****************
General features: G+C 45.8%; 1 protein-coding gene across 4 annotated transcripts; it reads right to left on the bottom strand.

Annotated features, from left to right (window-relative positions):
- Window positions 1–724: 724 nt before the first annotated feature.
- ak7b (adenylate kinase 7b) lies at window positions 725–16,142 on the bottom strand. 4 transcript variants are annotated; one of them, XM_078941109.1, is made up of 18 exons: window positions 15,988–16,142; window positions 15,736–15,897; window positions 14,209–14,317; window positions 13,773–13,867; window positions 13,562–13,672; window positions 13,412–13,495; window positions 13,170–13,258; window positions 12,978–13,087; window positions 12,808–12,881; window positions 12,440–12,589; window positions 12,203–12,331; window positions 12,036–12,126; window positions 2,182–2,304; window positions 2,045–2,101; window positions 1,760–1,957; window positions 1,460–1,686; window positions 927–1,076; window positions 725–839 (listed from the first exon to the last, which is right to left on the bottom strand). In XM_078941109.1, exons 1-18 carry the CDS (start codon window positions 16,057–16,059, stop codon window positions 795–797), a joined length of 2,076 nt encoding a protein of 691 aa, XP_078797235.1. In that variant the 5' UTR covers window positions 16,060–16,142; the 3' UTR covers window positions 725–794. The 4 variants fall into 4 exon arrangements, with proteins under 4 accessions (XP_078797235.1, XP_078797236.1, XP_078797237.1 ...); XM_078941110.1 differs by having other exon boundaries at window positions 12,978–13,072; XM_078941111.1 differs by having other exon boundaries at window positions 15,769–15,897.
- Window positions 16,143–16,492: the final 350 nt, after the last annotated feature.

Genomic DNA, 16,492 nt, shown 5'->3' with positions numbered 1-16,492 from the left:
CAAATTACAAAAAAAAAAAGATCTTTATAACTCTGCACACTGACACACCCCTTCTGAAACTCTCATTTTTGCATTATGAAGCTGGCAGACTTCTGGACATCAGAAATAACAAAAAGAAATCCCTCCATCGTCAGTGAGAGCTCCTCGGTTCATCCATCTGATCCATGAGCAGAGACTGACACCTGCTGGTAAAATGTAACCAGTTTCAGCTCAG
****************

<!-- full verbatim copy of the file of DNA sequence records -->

General features: G+C 45.8%; 1 protein-coding gene across 4 annotated transcripts; it reads right to left on the bottom strand.

Annotated features, from left to right (window-relative positions):
- Window positions 1–724: 724 nt before the first annotated feature.
- ak7b (adenylate kinase 7b) lies at window positions 725–16,142 on the bottom strand. 4 transcript variants are annotated; one of them, XM_078941109.1, is made up of 18 exons: window positions 15,988–16,142; window positions 15,736–15,897; window positions 14,209–14,317; window positions 13,773–13,867; window positions 13,562–13,672; window positions 13,412–13,495; window positions 13,170–13,258; window positions 12,978–13,087; window positions 12,808–12,881; window positions 12,440–12,589; window positions 12,203–12,331; window positions 12,036–12,126; window positions 2,182–2,304; window positions 2,045–2,101; window positions 1,760–1,957; window positions 1,460–1,686; window positions 927–1,076; window positions 725–839 (listed from the first exon to the last, which is right to left on the bottom strand). In XM_078941109.1, exons 1-18 carry the CDS (start codon window positions 16,057–16,059, stop codon window positions 795–797), a joined length of 2,076 nt encoding a protein of 691 aa, XP_078797235.1. In that variant the 5' UTR covers window positions 16,060–16,142; the 3' UTR covers window positions 725–794. The 4 variants fall into 4 exon arrangements, with proteins under 4 accessions (XP_078797235.1, XP_078797236.1, XP_078797237.1 ...); XM_078941110.1 differs by having other exon boundaries at window positions 12,978–13,072; XM_078941111.1 differs by having other exon boundaries at window positions 15,769–15,897.
- Window positions 16,143–16,492: the final 350 nt, after the last annotated feature.

Genomic DNA, 16,492 nt, shown 5'->3' with positions numbered 1-16,492 from the left:
CAAATTACAAAAAAAAAAAGATCTTTATAACTCTGCACACTGACACACCCCTTCTGAAACTCTCATTTTTGCATTATGAAGCTGGCAGACTTCTGGACATCAGAAATAACAAAAAGAAATCCCTCCATCGTCAGTGAGAGCTCCTCGGTTCATCCATCTGATCCATGAGCAGAGACTGACACCTGCTGGTAAAATGTAACCAGTTTCAGCTCAG